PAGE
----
He waited at the door of the car for the girl in pink to work her way down the steps. He paused at the bottom for a last look back. Failing to see that the girl in pink had stopped in front of him, he bumped into her, nearly spilling her onto the platform.
“Oh, Christ,” he said, catching her by the arm. “I’m sorry. Are you okay?”
Recovering, she brushed the hair back from her face. “No harm,” she said, smiling. “My fault.”
Hook watched her walk away. At the corner she turned and looked back at him.
He found the operator working up tickets. Hook didn’t recognize him, but then the company bumped operators around from depot to depot like traveling salesmen.
Pushing the tickets aside, the operator said, “Yeah?”
“Need to use your phone,” Hook said.
The operator pushed his glasses onto his forehead and looked at Hook’s arm prosthesis.
“This phone ain’t for public use, fella. Gotta keep the line open. Never know when a train might arrive on time and stampede the whole goddang place.”
“I’m railroad security,” Hook said. “What’s your name?”
“John Beauford,” he said.
“Been chasing pickpockets down in Pecos. I need to get hold of Division.”
The operator took his glasses off, fogged them up with his breath, rubbed them clean with his shirttail, and slipped them back on. His eyes grew big behind the lens.
“That so,” he said, peeking around Hook’s shoulder. “Guess you got them pickpockets cuffed up outside so’s they don’t crowd up the waiting room?”
“Pickpockets is like trying to catch mice,” Hook said. “Grab one and three more run up your pant leg.”
The operator nodded. “I seen one steal a candy bar right out of an old lady’s mouth,” he said. “Took her false teeth right along with it. Wasn’t nothing left but a dab of chocolate on the end of her nose.”
“About that phone?” Hook said.
“Anything to help out the law, but I’ll need to see your badge. You know how persnickety the railroad can be about its equipment.”
“Right,” Hook said, searching for his badge.
The operator drummed the counter with his fingers while Hook went through his pockets.
“My badge and wallet seem to be missing,” Hook said.
“That a fact?”
Hook clenched his jaw. “Sons of bitches must have lifted it.”
“Now ain’t that irregular?” he said. “A man might think a rail dick would know better than to get his own pockets picked while tracking down pickpockets.”
“Let me use the phone,” Hook said. “Division can clear this up.”
“You better move on downline, mister,” he said.
“And how the hell am I supposed to get a pass to Clovis?”
“Buy a ticket like everyone else. I never knew a bum yet what didn’t think he had the right to get something for nothing. I get up every day, put my britches on, and go to work, so I figure you can do the same. If not, there’s the Salvation Army down on Fifth.”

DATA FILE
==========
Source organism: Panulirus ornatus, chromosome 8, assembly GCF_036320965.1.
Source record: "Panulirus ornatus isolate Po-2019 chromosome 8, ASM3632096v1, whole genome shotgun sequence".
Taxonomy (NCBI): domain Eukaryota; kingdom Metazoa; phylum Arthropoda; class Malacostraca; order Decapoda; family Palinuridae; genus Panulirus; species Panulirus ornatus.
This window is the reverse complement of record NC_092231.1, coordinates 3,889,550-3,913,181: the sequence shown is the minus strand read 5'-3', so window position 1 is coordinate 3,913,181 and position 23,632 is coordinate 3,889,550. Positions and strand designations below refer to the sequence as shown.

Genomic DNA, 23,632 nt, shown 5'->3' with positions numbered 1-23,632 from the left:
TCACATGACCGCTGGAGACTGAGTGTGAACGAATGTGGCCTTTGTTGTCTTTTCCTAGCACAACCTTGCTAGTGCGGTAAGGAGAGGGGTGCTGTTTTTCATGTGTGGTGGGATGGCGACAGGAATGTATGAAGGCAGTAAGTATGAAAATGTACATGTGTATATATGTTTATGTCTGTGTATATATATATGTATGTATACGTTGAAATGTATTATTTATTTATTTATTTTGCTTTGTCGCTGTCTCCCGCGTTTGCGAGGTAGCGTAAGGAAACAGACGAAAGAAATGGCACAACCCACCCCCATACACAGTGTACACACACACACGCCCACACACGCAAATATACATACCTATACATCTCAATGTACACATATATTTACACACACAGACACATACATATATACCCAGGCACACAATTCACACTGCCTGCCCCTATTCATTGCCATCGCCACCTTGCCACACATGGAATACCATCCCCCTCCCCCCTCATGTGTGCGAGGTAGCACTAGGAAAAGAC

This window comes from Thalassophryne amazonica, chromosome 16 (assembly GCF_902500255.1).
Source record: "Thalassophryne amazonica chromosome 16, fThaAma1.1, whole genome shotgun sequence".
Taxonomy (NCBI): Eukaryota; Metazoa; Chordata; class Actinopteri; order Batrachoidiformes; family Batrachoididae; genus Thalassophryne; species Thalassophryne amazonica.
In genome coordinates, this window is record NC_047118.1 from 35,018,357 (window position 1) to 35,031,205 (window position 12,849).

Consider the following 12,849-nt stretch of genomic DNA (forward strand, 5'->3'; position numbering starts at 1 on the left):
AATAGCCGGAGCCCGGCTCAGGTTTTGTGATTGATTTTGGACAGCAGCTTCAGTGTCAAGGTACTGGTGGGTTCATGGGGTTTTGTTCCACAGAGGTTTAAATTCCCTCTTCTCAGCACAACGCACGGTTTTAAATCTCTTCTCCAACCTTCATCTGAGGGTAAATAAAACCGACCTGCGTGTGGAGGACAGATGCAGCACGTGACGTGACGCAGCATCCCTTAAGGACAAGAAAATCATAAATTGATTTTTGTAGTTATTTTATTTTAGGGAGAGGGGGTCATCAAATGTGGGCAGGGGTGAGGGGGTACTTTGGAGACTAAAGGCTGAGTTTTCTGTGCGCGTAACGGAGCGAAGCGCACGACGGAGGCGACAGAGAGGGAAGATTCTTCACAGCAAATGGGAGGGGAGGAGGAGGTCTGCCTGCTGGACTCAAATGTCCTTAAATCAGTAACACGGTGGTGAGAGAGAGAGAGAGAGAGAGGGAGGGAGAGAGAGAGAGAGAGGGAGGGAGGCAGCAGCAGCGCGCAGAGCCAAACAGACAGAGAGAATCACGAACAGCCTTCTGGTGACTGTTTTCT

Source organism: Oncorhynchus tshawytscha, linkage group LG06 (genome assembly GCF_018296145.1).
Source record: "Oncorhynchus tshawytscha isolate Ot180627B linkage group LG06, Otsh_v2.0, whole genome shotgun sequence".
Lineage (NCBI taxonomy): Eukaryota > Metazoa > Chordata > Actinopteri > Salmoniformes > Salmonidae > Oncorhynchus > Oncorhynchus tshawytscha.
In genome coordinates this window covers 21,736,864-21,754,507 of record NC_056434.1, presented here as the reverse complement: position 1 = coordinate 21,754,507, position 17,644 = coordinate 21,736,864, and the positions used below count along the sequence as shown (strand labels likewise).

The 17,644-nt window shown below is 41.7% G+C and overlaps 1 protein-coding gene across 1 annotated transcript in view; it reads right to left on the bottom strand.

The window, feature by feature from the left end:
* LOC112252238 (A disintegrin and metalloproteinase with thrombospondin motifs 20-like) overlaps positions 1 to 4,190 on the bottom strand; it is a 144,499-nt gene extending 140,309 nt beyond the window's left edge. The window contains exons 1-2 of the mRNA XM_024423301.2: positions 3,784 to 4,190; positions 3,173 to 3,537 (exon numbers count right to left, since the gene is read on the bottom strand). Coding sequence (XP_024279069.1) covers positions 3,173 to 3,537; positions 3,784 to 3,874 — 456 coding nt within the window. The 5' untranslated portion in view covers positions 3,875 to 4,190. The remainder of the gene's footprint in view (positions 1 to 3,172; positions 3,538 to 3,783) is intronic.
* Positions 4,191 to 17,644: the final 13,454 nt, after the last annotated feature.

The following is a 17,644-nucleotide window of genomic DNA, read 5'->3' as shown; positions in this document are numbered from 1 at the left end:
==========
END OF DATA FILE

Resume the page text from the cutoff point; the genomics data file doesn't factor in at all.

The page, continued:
Hook leaned into the window of the cage. “Listen, brass pounder, I’m the yard dog out of Clovis. Maybe I’ll just come around there and kick your ass to prove it.”
The operator stepped back. “You better move on, mister, or I’ll call the cops.”
Hook took a deep breath. A yard dog’s authority didn’t hold much water with local cops, and he had enough trouble going already. He walked to the door and turned.
“When’s the next milk run to Clovis?” he asked.
“Three o’clock,” he said. “But I wouldn’t be thinking of hopping her if I was you. Bums don’t get far on this line. Anyway, that engineer’s a ballast scorcher, and he don’t slow for boes or no one else.”
Outside, Hook checked his watch. He hated to admit it, but the son of a bitch had a point. A rail dick ought know better than to get his pockets picked. He figured that dame in pink had set him up, and he fell for it. While he mumbled apologies, she could have lifted his boxer shorts, and he’d never have known it.
He peeked through the depot window and could see the operator talking on the phone. Hook didn’t believe in revenge, being above it morally, but he figured to get even with that bastard someday.
Having bummed the rails in another life, he knew how to hop a freighter with the best of them. If that’s what it took to get home, then that’s what he’d do. In the meantime, he’d find some shade and wait it out.
As he turned to leave, a patrol car with two uniform cops in it pulled up next to him.
The driver stuck his head out the window. “Hey you,” he said.
Hook paused. “Me?”
“That’s right. You.”
“What do you want?” Hook asked.
The cop on the passenger’s side got out and walked around the car.
“Want you to put your hands on the hood,” he said.
Hook held up his prosthesis. “I only have one.”
“Hey, chief,” he said, kicking Hook’s feet apart. “We got us a smart-ass here.”
The other cop got out.
Going through Hook’s pockets, he said, “Threatening a railroad operator can get you into serious trouble around here. But being a smart-ass can get you hurt.”
“I’m the Santa Fe railroad bull,” Hook said.
“A one-armed cinder dick? Now there’s a rarity. Let’s see your badge.”
“Hey, chief,” the other cop said, holding Hook’s weapon up by the barrel. “He’s packing, too.”
“I lost the badge,” Hook said.
“Say what?” the chief said.
“I lost it.”
He pulled at his chin. “You lost your badge, did you?”
“Well, let’s see your driver’s license then.”
Hook shrugged. “It’s in the billfold with my badge.”
The chief twisted his mouth to the side. “You’ve had a run of bad luck, haven’t you? Cuff him up, Joe. We’ll run him in for vagrancy and carrying.”
Officer Joe slipped cuffs from his belt and paused. “But he’s only got one arm, chief.”
“Then cuff him to your own damned self, Joe.”
“He could kill a man with that hook, chief.”
“Put your gun on him then.”
“But what if he tries to run?”
“Jesus, Joe, then shoot him,” he said.
Copyright © 2013 by Sheldon Russell